CONNECTING PEOPLE TO IDEAS AND TO EACH OTHER
CONNECTING PEOPLE TO IDEAS AND TO EACH OTHER

The Rhetorical Power of Always Being at War

American Presidents Both Overstate Constant Threat and Understate the Human Cost as a Way to Ensure Faith in Government

** FILE ** President Bush declares the end of major combat in Iraq as he speaks aboard the aircraft carrier USS Abraham Lincoln off the California coast, in this May 1, 2003 file photo. Democratic congressional leaders on Tuesday, May 1, 2007 sent Iraq legislation setting timetables for U.S. troop withdrawals to President George W. Bush and a certain veto.  On the fourth anniversary of the president's "Mission Accomplished" speech, Senate Majority Democratic Leader Harry Reid said that Bush "has put our troops in the middle of a civil war. A change of course is needed."  (AP Photo/J. Scott Applewhite)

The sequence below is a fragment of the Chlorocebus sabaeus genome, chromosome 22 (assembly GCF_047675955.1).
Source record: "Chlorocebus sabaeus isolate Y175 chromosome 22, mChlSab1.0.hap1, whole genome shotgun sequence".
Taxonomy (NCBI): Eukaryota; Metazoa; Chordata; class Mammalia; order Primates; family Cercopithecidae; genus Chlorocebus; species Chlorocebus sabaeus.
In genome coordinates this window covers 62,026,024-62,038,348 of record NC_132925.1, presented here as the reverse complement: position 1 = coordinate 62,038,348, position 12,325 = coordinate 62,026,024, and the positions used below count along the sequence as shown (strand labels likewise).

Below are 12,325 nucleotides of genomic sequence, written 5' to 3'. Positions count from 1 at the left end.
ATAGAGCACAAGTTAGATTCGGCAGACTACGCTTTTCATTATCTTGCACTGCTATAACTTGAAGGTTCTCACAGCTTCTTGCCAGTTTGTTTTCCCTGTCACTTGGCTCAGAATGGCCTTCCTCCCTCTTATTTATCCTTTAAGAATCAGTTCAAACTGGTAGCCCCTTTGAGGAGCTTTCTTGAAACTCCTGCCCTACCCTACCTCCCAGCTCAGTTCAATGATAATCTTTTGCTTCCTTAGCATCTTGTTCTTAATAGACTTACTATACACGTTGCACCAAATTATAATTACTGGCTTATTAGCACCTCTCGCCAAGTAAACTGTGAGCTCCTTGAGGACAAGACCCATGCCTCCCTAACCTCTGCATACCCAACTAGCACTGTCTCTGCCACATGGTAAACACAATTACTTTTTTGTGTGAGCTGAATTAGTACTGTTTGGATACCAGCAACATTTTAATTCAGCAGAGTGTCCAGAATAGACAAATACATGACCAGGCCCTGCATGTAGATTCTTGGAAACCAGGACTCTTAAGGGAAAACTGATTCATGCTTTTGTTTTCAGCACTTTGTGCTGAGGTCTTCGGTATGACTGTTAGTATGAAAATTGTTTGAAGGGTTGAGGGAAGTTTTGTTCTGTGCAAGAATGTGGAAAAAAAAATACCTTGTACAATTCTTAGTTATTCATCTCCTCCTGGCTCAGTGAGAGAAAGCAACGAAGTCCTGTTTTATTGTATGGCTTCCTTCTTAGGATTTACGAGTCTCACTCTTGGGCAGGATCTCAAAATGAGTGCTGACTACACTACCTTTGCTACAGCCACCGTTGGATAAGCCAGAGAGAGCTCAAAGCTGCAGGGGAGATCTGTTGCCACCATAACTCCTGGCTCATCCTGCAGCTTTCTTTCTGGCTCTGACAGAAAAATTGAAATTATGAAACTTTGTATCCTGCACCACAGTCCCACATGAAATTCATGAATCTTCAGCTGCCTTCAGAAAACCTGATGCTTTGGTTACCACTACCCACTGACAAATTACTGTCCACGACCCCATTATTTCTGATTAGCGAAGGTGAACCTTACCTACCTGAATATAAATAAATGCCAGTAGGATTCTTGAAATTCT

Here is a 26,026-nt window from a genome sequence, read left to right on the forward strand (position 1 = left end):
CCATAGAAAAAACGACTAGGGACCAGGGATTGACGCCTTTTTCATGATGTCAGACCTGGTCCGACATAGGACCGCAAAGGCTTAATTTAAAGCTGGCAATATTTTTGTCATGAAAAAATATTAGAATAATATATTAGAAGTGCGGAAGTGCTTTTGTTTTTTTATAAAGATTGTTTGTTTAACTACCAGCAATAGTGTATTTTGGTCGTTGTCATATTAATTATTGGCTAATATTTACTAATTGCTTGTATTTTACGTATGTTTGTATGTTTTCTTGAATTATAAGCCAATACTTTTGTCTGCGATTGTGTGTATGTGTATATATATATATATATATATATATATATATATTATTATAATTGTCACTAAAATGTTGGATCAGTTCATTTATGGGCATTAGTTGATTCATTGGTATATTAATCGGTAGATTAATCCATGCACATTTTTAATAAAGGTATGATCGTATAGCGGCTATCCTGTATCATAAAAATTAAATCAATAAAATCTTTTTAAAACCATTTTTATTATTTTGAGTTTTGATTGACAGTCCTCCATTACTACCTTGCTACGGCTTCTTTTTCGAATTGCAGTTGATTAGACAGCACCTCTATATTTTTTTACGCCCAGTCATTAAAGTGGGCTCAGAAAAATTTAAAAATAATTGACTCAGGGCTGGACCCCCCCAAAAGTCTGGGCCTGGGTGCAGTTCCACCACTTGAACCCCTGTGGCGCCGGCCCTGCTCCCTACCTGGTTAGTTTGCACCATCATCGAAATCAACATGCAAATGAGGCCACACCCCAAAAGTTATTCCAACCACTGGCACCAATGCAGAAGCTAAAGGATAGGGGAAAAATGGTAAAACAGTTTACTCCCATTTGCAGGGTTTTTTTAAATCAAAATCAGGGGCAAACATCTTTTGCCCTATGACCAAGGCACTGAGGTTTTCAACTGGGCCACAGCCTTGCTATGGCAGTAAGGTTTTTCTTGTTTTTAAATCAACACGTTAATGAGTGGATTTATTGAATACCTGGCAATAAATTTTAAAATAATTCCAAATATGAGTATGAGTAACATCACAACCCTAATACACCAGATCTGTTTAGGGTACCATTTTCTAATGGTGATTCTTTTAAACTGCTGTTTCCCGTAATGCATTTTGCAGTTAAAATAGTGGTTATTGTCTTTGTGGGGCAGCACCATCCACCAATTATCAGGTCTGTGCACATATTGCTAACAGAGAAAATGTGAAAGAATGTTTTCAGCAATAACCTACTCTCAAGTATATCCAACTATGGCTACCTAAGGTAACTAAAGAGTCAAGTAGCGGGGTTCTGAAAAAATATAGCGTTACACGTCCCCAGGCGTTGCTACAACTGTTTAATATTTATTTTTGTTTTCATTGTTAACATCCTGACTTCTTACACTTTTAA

An essential goal of American presidential rhetoric is to keep the public thinking the nation is constantly under threat, and thus reliably deferential to their ostensibly protective government.

You can see that war footing—and the appeal for deference—in the open-ended “war on terror,” declared by President George W. Bush in 2001 and continued by President Barack Obama under less grandiose rhetoric. That notion that we’re a nation under siege has emboldened the president and the Congress to expand the national security state—think of the new Department of Homeland Security, the …

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